You have asked me how it is possible to have a rebellious and out-of-control son when you have not ever thought of yourself as an indulgent father. You are right to see that radical indulgence on the part of a father is a disaster for sons — boys need direction, counsel, admonition, and correction. Of course. And if a father does not provide this, the boy grows up rudderless. That being the case, other more powerful voices will step in to provide direction. Those voices are best categorized under the heading of lusts.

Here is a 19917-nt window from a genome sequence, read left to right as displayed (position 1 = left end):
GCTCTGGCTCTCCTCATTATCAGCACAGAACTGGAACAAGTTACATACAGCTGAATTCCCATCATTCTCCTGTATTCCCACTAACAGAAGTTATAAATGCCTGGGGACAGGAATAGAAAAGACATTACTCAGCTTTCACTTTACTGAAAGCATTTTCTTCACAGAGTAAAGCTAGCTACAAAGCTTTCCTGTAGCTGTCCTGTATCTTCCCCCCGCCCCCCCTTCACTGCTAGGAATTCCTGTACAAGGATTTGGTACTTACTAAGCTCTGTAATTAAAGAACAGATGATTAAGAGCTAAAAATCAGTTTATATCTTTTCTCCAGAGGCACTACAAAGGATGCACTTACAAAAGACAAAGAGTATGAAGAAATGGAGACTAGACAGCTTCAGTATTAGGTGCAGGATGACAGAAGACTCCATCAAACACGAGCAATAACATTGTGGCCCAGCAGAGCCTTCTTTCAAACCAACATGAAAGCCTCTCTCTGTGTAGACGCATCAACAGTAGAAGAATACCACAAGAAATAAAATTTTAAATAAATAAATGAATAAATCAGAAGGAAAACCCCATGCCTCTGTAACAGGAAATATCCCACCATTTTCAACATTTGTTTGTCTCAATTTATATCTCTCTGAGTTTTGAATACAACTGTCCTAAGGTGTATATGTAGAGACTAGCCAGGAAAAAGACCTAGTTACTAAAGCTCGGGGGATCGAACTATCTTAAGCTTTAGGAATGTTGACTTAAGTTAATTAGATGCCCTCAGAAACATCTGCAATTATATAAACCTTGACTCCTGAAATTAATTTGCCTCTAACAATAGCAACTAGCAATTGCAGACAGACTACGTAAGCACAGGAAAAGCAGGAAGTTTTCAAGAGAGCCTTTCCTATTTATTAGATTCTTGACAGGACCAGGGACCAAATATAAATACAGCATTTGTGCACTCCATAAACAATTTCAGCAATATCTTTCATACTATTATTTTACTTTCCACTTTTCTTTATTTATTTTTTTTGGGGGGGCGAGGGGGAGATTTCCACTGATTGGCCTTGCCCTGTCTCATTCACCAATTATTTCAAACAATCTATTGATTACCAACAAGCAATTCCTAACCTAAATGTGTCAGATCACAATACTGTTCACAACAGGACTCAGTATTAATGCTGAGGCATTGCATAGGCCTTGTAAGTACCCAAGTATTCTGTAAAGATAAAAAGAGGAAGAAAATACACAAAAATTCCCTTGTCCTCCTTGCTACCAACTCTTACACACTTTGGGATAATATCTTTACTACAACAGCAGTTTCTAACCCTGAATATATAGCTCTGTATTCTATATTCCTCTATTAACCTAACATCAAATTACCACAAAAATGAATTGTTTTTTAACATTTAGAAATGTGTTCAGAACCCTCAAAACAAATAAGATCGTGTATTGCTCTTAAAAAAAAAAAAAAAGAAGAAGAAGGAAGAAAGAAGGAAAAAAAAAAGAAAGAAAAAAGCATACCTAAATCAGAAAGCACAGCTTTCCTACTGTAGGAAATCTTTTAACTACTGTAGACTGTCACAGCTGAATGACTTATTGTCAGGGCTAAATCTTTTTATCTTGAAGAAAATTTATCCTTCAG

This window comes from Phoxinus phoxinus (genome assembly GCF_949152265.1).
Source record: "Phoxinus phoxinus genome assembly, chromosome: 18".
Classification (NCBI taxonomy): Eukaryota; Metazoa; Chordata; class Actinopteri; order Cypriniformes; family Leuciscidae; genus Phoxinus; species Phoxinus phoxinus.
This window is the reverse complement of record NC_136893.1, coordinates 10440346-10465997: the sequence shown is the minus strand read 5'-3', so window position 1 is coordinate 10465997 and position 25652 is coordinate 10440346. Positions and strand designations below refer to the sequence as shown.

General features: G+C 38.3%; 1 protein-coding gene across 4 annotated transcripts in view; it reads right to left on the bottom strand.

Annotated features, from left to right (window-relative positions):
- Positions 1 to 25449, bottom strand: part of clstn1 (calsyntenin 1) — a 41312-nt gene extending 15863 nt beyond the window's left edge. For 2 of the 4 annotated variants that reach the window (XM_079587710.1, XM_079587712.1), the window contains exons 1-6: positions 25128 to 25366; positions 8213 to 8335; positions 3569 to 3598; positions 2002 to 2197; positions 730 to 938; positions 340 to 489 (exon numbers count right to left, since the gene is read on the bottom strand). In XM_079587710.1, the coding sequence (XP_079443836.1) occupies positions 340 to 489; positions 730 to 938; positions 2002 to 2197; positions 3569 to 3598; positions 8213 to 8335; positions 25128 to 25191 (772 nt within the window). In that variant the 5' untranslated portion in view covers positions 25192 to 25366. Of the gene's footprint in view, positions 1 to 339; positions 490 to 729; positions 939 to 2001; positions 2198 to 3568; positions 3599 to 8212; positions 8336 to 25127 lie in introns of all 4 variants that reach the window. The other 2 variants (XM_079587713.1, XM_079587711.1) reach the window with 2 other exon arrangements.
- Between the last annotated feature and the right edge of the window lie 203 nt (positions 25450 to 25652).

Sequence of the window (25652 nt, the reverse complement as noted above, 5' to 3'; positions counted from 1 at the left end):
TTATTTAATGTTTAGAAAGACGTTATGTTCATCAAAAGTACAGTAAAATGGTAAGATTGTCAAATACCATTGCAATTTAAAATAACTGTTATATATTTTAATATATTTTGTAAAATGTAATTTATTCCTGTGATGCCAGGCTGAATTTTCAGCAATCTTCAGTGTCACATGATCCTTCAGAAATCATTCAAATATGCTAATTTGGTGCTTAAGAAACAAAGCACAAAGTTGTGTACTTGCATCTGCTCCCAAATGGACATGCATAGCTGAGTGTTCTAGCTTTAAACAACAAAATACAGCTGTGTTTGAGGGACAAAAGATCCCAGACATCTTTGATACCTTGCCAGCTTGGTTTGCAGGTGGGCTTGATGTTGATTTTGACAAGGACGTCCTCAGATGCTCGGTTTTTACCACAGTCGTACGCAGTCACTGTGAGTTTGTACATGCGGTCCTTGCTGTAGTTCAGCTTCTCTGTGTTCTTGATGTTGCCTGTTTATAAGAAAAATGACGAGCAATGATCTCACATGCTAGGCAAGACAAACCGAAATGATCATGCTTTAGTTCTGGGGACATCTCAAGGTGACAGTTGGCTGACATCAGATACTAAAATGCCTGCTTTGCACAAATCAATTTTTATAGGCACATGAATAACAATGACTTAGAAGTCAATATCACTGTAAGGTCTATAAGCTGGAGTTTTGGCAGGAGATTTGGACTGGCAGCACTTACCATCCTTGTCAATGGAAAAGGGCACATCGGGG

But rebellion in sons can come from another direction as well. If a father’s disposition is negative, if he provides nothing but direction, counsel, admonition and correction, then the father has become nothing but law to his son. And what does law do when it comes into contact with sinners? It reveals sin (Rom. 3:20). More than this, it provokes sin (Rom. 5:20).
Grace deals with sin. Indulgence does not. Law would like to, but cannot. To cover up for its impotence, law in a father can deliver yet another disapproving lecture. And the son concludes that if he is going to be hanged for a thief no matter what he does, he might as well steal something.
Gracious fathers lead their sons through the minefield of sin. Indulgent fathers watch their sons wander off into the minefield. Legal fathers chase them there.